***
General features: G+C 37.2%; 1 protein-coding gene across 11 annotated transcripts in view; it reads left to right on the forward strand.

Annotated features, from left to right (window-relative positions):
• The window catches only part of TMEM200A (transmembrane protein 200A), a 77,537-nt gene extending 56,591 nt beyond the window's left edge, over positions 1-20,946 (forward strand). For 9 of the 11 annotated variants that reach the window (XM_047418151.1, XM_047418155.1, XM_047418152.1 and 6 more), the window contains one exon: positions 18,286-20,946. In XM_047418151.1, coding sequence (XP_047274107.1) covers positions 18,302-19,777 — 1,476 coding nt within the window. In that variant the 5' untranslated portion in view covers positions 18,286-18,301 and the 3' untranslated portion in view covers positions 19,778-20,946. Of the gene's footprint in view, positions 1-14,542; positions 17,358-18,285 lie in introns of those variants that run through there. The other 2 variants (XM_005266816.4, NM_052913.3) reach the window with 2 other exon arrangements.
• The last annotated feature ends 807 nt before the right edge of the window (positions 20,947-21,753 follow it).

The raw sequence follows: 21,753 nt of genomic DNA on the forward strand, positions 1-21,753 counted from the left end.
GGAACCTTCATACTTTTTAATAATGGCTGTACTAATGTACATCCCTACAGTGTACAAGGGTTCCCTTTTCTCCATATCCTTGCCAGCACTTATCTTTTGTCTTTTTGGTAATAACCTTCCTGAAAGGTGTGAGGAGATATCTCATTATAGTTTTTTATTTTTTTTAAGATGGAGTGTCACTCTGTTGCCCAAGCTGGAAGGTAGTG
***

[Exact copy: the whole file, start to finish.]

General features: G+C 37.2%; 1 protein-coding gene across 11 annotated transcripts in view; it reads left to right on the forward strand.

Annotated features, from left to right (window-relative positions):
• The window catches only part of TMEM200A (transmembrane protein 200A), a 77,537-nt gene extending 56,591 nt beyond the window's left edge, over positions 1-20,946 (forward strand). For 9 of the 11 annotated variants that reach the window (XM_047418151.1, XM_047418155.1, XM_047418152.1 and 6 more), the window contains one exon: positions 18,286-20,946. In XM_047418151.1, coding sequence (XP_047274107.1) covers positions 18,302-19,777 — 1,476 coding nt within the window. In that variant the 5' untranslated portion in view covers positions 18,286-18,301 and the 3' untranslated portion in view covers positions 19,778-20,946. Of the gene's footprint in view, positions 1-14,542; positions 17,358-18,285 lie in introns of those variants that run through there. The other 2 variants (XM_005266816.4, NM_052913.3) reach the window with 2 other exon arrangements.
• The last annotated feature ends 807 nt before the right edge of the window (positions 20,947-21,753 follow it).

The raw sequence follows: 21,753 nt of genomic DNA on the forward strand, positions 1-21,753 counted from the left end.
GGAACCTTCATACTTTTTAATAATGGCTGTACTAATGTACATCCCTACAGTGTACAAGGGTTCCCTTTTCTCCATATCCTTGCCAGCACTTATCTTTTGTCTTTTTGGTAATAACCTTCCTGAAAGGTGTGAGGAGATATCTCATTATAGTTTTTTATTTTTTTTAAGATGGAGTGTCACTCTGTTGCCCAAGCTGGAAGGTAGTG